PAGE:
On a recent trip to Chichester in West Sussex, UK, my parents and I visited Chichester Cathedral. Apparently, I’d already been to the cathedral as a small child but, having no recollection of the visit, I wanted to see it again. Chichester Cathedral is the top tourist attraction in the town of Chichester and for good reason. This almost 1,000 year old cathedral not only has a long history and superb architecture, there are guided tours, a lovely coffee shop and an excellent gift shop – so much to see and do.
Where is Chichester Cathedral? – Right in the center of the town of Chichester, the cathedral is so large you can’t miss it and its spire can be seen for miles. But, just in case finding enormous buildings isn’t your forte, you’ll find the cathedral close to the Market Cross, and near to the town’s main shopping area.
What is Chichester Cathedral? – Chichester Cathedral was named such in 1075, after the bishop was transferred to the town and the town needed a cathedral. Much of the cathedral burnt down in a massive fire in 1187 so what you see today is a building that’s been built and added onto every century for more than 800 years in a mix of mainly Norman and English Gothic styles.
Nowadays, it’s the seat of the Anglican bishop of Chichester and a cause of pride for the town not only for its stunning architecture but also for its art treasures and its world-famous cathedral choir.
What to See at Chichester Cathedral –
Take a Tour – When you first arrive at the cathedral, if you’re remotely interested in English history don’t try to see the cathedral yourself. Of course, they have self-guided tours (you’re given a leaflet and sent off to walk around the cathedral alone), but the free guided tours are more worthwhile, as the guides know so much about the history of the church and the area, you come away feeling you really understand the importance of the cathedral and its place in history.
Don’t miss the Chapel of St. George, where you’ll see memorial boards to all those British lost in the First and Second World Wars, the 12th Century Romanesque Statues, which are rare and very beautiful, the Piper Tapestry depicting the Trinity, and the Roman mosaic.
Tours are twice a day, at 11:15 am and 2:30pm.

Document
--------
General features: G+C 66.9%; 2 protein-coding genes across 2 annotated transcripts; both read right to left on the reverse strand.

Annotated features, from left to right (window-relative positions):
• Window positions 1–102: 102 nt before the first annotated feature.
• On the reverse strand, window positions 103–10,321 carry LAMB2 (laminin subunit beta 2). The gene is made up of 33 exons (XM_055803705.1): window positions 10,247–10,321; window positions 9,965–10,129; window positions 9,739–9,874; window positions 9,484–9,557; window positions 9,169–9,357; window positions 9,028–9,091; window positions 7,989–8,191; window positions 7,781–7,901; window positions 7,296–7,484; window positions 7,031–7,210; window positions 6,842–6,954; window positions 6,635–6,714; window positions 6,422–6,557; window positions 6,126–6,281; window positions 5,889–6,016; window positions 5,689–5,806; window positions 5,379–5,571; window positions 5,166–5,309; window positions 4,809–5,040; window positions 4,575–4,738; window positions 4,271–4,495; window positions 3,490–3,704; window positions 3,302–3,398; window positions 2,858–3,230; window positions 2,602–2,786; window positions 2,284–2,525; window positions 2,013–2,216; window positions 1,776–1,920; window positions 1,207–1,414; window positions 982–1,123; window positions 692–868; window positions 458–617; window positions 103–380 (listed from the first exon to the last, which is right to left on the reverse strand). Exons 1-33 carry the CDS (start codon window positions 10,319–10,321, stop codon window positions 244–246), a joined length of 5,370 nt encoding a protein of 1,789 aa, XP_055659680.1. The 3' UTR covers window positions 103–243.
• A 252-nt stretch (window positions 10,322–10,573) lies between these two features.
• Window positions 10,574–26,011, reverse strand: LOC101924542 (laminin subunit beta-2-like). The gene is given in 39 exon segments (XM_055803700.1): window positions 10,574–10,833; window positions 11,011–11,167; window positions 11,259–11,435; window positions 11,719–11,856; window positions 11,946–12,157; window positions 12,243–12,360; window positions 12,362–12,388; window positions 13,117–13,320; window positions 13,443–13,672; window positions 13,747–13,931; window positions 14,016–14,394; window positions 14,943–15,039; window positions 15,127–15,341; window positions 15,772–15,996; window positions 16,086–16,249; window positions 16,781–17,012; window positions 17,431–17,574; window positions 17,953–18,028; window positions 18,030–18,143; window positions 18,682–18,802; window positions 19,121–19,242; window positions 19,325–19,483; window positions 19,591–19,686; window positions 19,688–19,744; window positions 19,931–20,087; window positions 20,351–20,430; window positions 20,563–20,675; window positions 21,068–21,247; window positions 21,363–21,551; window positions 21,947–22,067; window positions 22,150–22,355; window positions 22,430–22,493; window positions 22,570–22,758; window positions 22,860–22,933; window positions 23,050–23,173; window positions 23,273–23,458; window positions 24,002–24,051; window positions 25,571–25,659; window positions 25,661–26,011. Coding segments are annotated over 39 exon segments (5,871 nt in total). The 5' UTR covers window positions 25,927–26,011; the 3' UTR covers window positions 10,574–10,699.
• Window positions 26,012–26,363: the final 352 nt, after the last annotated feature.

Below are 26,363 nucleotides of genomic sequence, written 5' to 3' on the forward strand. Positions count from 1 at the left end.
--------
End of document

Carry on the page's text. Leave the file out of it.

Cloisters Cafe – I’m a coffee freak, and I’m ecstatic every time I go anywhere where there’s a nice coffee shop. So, after our guided tour around the cathedral, I was in seventh heaven when we discovered Cloisters Cafe, one of the prettiest cafes I’ve seen.
Cloisters Cafe makes delicious coffee, lovely light meals and sandwiches and, if you enjoy a good baked potato with all the trimmings, here’s where to eat one. They even have a very nice wine list and don’t miss their cream cakes as a final treat – yum!
Cloisters Cafe also offers a lovely view of the cathedral as well as a pretty walled garden, where you can sit and enjoy a nice British summer afternoon.
Cloisters Gift Shop– Another must-visit before you leave the Cathedral is the Cloisters Gift Shop. A typical English gift shop, with hardwood floors and an air of calm and gentility, the gift shop actually has a wonderful collection of treasures to buy.
As it’s the cathedral shop, you’d expect it to be stuffed to the gills with Christian gifts and cathedral memorabilia, but nothing could be further from the truth. Instead, the Cloisters Gift Shop has an excellent selection of handmade gifts from all over the world, from countries like Afghanistan, Nepal, Tibet and much of it is fair-trade.
I bought a book on the history of the cathedral, a boxed set of greeting cards, a gorgeous handmade pair of earrings and bracelet. Also look for gift wrapping paper, gift cards, books, children’s toys and games, items of handmade clothing and CDs of the cathedral’s famous choir.
Chichester Cathedral is open to the public every Monday through Saturday (and open, of course, for public church services on Sunday). There are also three public services a day if you want to experience the cathedral in all its glory.